Page 8 PROBLEM NO. 4 A portion of the SPARK COMPANY’s statement of financial position appears as follows: Assets: Cash Notes receivable Inventory Liabilities: Accounts payable
December 31, 2017
December 31, 2016
P353,300 0 ?
P100,000 25,000 199,875
Spark Company pays for all operating expenses with cash and purchases all inventory on credit. During 2017, cash totaling P471,700 was paid on accounts payable. Operating expenses for 2017 totaled P220,000. All sales are cash sales. The inventory was restocked by purchasing 1,500 units per month and valued by using periodic FIFO. The unit cost of inventory was P32.60 during January 2017 and increased P0.10 per month during the year. Spark sells only one product. All sales are made for P50 per unit. The ending inventory for 2016 was valued at P32.50 per unit. 31. Number of units sold during 2017 A. 7,066
32. Accounts payable balance at December 31, 2017 A. P190,100
33. Inventory quantity on December 31, 2017 A. 5,750
34. Cost of inventory on December 31, 2017 A. P187,450
35. Cost of goods sold for the year ended December 31, 2017 A. P609,125
PROBLEM NO. 5
A depreciation schedule for semi-trucks of ISIDRO MANUFACTURING COMPANY was requested by your auditor soon after December 31, 2017, showing the additions, retirements, depreciation, and other data affecting the income of the company in the 4-year period 2014 to 2017, inclusive. The following data were ascertained. Balance of Trucks account, Jan. 1, 2014 Truck No. 1 purchased Truck No. 2 purchased Truck No. 3 purchased Truck No. 4 purchased Balance, Jan. 1, 2014
Jan. 1, 2011, cost July 1, 2011, cost Jan. 1, 2013, cost July 1, 2013, cost
P180,000 220,000 300,000 240,000 P940,000
The Accumulated Depreciation—Trucks account previously adjusted to January 1, 2014, and entered in the ledger, had a balance on that date of P302,000 (depreciation on the four trucks from the respective dates of purchase, based on a 5-year life, no salvage value). No charges had been made against the account before January 1, 2014. Transactions between January 1, 2014, and December 31, 2017, which were recorded in the ledger, are as follows. July 1, 2014
Truck No. 3 was traded for a larger one (No. 5), the agreed purchase price of which was P400,000. Isidro Mfg. Co. paid the automobile dealer P220,000 cash on the transaction. The entry was a debit to Trucks and a credit to Cash, P220,000. The transaction has commercial substance.
Jan. 1, 2015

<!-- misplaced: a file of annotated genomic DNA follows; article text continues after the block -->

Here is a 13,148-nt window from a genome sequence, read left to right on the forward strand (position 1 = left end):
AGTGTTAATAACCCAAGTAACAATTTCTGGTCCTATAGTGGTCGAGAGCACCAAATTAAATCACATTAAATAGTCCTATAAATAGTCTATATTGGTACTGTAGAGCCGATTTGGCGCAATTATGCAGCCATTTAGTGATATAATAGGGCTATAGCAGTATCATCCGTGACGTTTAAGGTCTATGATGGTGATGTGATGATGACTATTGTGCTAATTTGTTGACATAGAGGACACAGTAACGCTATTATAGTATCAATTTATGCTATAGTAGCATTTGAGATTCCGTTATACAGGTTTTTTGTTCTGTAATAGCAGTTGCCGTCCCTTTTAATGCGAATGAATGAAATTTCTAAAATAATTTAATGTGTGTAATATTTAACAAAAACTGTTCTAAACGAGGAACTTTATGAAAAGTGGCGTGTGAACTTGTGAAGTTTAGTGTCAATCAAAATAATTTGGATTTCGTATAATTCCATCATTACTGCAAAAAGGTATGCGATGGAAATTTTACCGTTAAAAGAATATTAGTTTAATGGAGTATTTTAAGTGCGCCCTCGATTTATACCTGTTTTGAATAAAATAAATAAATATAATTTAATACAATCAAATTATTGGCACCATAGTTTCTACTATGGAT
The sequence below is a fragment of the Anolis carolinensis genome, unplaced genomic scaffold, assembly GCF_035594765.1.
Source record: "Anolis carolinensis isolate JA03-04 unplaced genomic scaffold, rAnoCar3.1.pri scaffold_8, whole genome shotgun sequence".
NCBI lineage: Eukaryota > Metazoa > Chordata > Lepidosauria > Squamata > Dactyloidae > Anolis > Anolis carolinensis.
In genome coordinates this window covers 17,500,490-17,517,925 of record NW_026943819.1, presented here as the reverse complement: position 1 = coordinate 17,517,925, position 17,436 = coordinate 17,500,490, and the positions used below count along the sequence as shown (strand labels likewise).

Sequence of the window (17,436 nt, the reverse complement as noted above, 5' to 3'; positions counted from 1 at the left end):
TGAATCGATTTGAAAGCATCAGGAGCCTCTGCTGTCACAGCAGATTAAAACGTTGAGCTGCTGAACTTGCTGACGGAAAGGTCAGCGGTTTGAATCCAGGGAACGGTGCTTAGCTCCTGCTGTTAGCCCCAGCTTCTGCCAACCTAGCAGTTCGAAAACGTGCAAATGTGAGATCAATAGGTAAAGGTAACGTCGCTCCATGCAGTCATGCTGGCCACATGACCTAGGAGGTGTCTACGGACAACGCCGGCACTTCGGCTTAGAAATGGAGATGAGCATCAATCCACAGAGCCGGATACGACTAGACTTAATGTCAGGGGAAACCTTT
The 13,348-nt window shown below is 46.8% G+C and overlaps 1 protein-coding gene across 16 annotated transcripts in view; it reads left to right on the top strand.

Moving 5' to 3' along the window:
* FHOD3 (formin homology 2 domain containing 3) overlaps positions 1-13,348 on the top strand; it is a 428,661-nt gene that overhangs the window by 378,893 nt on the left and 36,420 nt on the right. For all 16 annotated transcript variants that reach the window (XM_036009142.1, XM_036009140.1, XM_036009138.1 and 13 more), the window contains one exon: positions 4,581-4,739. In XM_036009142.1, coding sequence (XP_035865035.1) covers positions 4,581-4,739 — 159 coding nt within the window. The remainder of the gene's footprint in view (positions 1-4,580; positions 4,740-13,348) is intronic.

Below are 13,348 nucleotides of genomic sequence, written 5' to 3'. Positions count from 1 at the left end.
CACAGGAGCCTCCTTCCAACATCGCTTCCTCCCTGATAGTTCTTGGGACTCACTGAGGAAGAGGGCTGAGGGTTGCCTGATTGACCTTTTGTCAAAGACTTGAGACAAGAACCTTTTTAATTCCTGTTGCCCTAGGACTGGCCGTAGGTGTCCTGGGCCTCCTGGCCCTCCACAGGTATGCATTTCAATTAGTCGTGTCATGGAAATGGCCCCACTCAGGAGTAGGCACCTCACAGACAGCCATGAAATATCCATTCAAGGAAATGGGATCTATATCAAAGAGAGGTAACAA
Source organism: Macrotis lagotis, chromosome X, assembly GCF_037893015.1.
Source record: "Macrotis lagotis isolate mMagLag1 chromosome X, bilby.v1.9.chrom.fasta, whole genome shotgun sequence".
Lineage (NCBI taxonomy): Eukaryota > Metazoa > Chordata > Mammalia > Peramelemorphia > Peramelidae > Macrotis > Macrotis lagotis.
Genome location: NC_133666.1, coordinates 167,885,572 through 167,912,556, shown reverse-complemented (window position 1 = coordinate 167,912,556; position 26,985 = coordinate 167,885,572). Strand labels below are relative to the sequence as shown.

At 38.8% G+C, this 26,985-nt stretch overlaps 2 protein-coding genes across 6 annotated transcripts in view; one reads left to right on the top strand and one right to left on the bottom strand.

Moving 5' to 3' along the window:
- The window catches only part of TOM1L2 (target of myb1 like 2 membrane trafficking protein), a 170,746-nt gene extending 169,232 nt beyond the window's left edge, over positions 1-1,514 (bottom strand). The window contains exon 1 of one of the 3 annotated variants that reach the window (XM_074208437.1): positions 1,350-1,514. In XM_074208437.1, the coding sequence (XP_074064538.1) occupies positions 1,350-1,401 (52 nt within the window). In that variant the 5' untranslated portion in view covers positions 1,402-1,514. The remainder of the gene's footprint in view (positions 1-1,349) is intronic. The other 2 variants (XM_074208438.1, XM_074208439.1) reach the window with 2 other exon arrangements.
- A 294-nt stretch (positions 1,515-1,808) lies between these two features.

Truck No. 1 was sold for P35,000 cash; entry debited Cash and credited Trucks, P35,000.
July 1, 2016
A new truck (No. 6) was acquired for P420,000 cash and was charged at that amount to the Trucks account. (Assume truck No. 2 was not retired.)
July 1, 2016
Truck No. 4 was damaged in a wreck to such an extent that it was sold as junk for P7,000 cash. Isidro Mfg. Co. received P25,000 from the insurance company. The entry made by the bookkeeper was a debit to Cash, P32,000, and credits to Miscellaneous Income, P7,000, and Trucks, P25,000.
Page 10 Entries for depreciation had been made at the close of each year as follows: 2014, P210,000; 2015, P225,000; 2016, P250,500; 2017, P304,000. 36. What is the total depreciation expense for the year ended December 31, 2014? A. P180,000
37. What is the gain (loss) on trade in of Truck #3 on July 1, 2014? A. (P30,000)
38. What is the net book value of the Trucks on December 31, 2017? A. P414,000
39. The total depreciation expense recorded for the 4-year period (2014-2017) is overstated by A. P185,500
40. The books have not been closed for 2017. What is the compound journal entry on December 31, 2017 to correct the company’s errors for the 4-year period (2014-2017)? A. Accumulated depreciation Trucks Retained earnings Depreciation expense B. Accumulated depreciation Trucks Retained earnings Depreciation expense C. Accumulated depreciation Trucks Retained earnings D. Accumulated depreciation Trucks
480,000 9,500 140,000 480,000 45,500 140,000 480,000 185,500 665,500
Page 11 PROBLEM NO. 6 The cash account of NUNAL COMPANY shows the following activities: Date Nov. 30 Dec. 2 4 15 20 21 31 31